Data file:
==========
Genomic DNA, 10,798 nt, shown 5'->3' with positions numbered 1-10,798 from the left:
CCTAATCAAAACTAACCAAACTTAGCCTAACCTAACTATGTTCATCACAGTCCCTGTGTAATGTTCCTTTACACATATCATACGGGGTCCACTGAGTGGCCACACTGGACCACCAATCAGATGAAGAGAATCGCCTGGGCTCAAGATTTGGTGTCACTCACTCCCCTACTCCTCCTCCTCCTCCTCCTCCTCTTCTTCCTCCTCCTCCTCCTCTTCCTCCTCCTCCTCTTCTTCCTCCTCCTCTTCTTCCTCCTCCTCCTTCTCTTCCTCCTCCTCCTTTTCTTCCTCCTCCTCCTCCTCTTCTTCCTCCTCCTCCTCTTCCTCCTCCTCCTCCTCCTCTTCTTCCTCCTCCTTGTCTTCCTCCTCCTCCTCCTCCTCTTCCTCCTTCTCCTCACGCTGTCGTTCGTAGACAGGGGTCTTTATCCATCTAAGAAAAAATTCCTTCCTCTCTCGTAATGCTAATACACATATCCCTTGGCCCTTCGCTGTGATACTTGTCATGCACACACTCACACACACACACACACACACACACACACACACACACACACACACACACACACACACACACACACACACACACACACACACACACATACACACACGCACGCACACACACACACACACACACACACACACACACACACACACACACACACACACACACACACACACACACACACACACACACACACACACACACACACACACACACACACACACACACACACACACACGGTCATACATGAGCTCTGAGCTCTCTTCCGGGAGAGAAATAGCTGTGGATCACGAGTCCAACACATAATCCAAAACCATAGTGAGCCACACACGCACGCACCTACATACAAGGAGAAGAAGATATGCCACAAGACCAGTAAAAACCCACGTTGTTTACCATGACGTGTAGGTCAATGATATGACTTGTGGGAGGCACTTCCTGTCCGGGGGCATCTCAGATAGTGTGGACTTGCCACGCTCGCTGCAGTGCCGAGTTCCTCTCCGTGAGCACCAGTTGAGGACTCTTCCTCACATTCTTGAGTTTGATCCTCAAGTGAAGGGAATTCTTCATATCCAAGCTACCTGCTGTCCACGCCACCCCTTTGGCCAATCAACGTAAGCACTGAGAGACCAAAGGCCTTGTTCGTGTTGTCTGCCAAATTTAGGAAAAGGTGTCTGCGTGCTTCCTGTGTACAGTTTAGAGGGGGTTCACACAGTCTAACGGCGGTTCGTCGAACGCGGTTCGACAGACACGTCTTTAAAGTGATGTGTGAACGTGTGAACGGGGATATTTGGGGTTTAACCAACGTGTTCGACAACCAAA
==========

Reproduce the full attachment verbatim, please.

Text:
Genomic DNA, 10,798 nt, shown 5'->3' with positions numbered 1-10,798 from the left:
CCTAATCAAAACTAACCAAACTTAGCCTAACCTAACTATGTTCATCACAGTCCCTGTGTAATGTTCCTTTACACATATCATACGGGGTCCACTGAGTGGCCACACTGGACCACCAATCAGATGAAGAGAATCGCCTGGGCTCAAGATTTGGTGTCACTCACTCCCCTACTCCTCCTCCTCCTCCTCCTCCTCTTCTTCCTCCTCCTCCTCCTCTTCCTCCTCCTCCTCTTCTTCCTCCTCCTCTTCTTCCTCCTCCTCCTTCTCTTCCTCCTCCTCCTTTTCTTCCTCCTCCTCCTCCTCTTCTTCCTCCTCCTCCTCTTCCTCCTCCTCCTCCTCCTCTTCTTCCTCCTCCTTGTCTTCCTCCTCCTCCTCCTCCTCTTCCTCCTTCTCCTCACGCTGTCGTTCGTAGACAGGGGTCTTTATCCATCTAAGAAAAAATTCCTTCCTCTCTCGTAATGCTAATACACATATCCCTTGGCCCTTCGCTGTGATACTTGTCATGCACACACTCACACACACACACACACACACACACACACACACACACACACACACACACACACACACACACACACACACACACACACACACACACATACACACACGCACGCACACACACACACACACACACACACACACACACACACACACACACACACACACACACACACACACACACACACACACACACACACACACACACACACACACACACACACACACACACACACACACACGGTCATACATGAGCTCTGAGCTCTCTTCCGGGAGAGAAATAGCTGTGGATCACGAGTCCAACACATAATCCAAAACCATAGTGAGCCACACACGCACGCACCTACATACAAGGAGAAGAAGATATGCCACAAGACCAGTAAAAACCCACGTTGTTTACCATGACGTGTAGGTCAATGATATGACTTGTGGGAGGCACTTCCTGTCCGGGGGCATCTCAGATAGTGTGGACTTGCCACGCTCGCTGCAGTGCCGAGTTCCTCTCCGTGAGCACCAGTTGAGGACTCTTCCTCACATTCTTGAGTTTGATCCTCAAGTGAAGGGAATTCTTCATATCCAAGCTACCTGCTGTCCACGCCACCCCTTTGGCCAATCAACGTAAGCACTGAGAGACCAAAGGCCTTGTTCGTGTTGTCTGCCAAATTTAGGAAAAGGTGTCTGCGTGCTTCCTGTGTACAGTTTAGAGGGGGTTCACACAGTCTAACGGCGGTTCGTCGAACGCGGTTCGACAGACACGTCTTTAAAGTGATGTGTGAACGTGTGAACGGGGATATTTGGGGTTTAACCAACGTGTTCGACAACCAAA